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Featured TV on DVD Review: Ultramarines: A Warhammer 40,000 Movie

January 22nd, 2011

Ultramarines - Buy Direct

Warhammer 40,000, a spin-off of Warhammer, has been a popular table-top miniature game for nearly 25 years now dating back to 1987. The game has remained popular enough for a series of books to be published, and late last year the first movie, Ultramarines, was released as part of a two-disc collector's set. Will it appeal to fans of the game? Will it have crossover appeal?

The Movie

The film begins with a very chaotic battle scene in which we see the first person perspective of soldier on what appears to be the losing side. We hear chatter through the com system that they must protect the relic.

We don't see the results of that battle, but it doesn't look good.

John Hurt begins his narration explaining the basic plot. Its the 41st millennium and mankind is battling against the forces of chaos in a never-ending war that spans the galaxy. Man is led by the Space Marines, and the elite among them are the Ultramarines.

We then move onto the a training session of one Ultima Squad led by Captain Severus, who's personally giving a lesson to Brother Proteus, whom he thinks isn't ready. Proteus will get his chance to prove that very soon, as they receive a distress call from Mithron, the site of the battle we saw in the prologue. The only location of interest on the planet is a holy shrine, which is home of an important tome. The troops are eager for combat, and the glory that comes from it, but Apothecary Pythol warns them that their quest for glory will get them killed and that the point of war is victory. And when they finally get to their battle, they soon learn death is a lot more likely than glory, even for Ultramarines.

This movie actually has really good atmosphere, so going any further into the plot might provide a few too many spoilers, so I'll stop there. In fact, its atmosphere might be the best thing going for the movie. Once the squad lands on Mithron, it's clear they are not quite prepared for what they are going to find, and the few hits we see add to the tension. (Like the shadowy blur, or the point of view shots of something watching the marines.) I've seen a lot of compliments about the music in this regard, and it is certainly an asset. Additionally, the voice acting is much better than expected, especially compared to most direct-to-DVD releases.

On the downside, the animation looks second tier and some of the character movements felt stiff. Good detail, awkward animation. This was especially evident in the melee combat. Speaking of melee combat... really? Its the year 40,000, give or take, and you are still using swords? Okay, the chainsaw sword looks cool, but it doesn't seem practical. In that vein, too often the soldiers take off their helmets. They need to do this in order for the viewer to be able to tell the difference between characters, because the blue power armor looks too similar. But it doesn't make sense in the context of the fight. Finally, while the voice acting is great, the dialogue usually falls into two modes, short yells along the lines of 'For the Empire!' and long speeches about the sanctity of their cause, with almost no room for character development in-between.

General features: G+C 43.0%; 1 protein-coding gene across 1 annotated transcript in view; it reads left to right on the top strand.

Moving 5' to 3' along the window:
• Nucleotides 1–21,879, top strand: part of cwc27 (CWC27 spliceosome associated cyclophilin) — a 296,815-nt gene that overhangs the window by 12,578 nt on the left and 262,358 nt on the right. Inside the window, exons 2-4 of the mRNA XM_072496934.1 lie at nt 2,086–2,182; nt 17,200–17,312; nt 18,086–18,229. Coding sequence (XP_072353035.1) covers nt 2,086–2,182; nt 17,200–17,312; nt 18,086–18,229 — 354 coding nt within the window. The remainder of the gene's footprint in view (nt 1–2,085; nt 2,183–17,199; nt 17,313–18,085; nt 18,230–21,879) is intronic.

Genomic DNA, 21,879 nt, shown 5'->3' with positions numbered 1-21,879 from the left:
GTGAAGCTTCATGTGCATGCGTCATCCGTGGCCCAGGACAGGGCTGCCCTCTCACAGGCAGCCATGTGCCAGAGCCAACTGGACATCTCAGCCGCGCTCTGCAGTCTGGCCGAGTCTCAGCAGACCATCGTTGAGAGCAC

So on the plus side, there's some good battle scenes, the mood and tension are well done, while the music and the voice acting are excellent. On the downside, the animation is stiff, the characters lack real development, while there are a few things that don't make sense from a tactical stand point. (Put on your damn helmet in a fight!) Overall, I would say it should appeal to fans of the game, but I'm not sure about crossover appeal

The Extras

Unfortunately, I only have a DVD-R version of the movie, and not the full collector's set. That's too bad, because the collector's set looks cool. There's a second disc with special features that include featurettes on the making of the movie from the voice cast, to the music, to the story, etc. There's also an exclusive hardback graphic novel. It does cost $40, but that includes shipping and handling to the United States and considering how expensive Warhammer merchandise normally is, this shouldn't be a real concern for most fans, but again, it does limit the target audience.

The Verdict

I'm not well-versed in the world of Game Workshop and the only product of there's I've played is Blood Bowl. (I hate the Khemri. I hate battling any team with Regeneration.) If you don't know anything about the world of Warhammer 40k, then Ultramarines: A Warhammer 40,000 Movie might not appeal to you. However, if you are a huge fan and have a massive collection of Space Marines, the Two-Disc Collector's Edition is worth picking up, but I hope that if they make another film, they work on a little more character development and a smoother animation.

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Filed under: Video Review, Ultramarines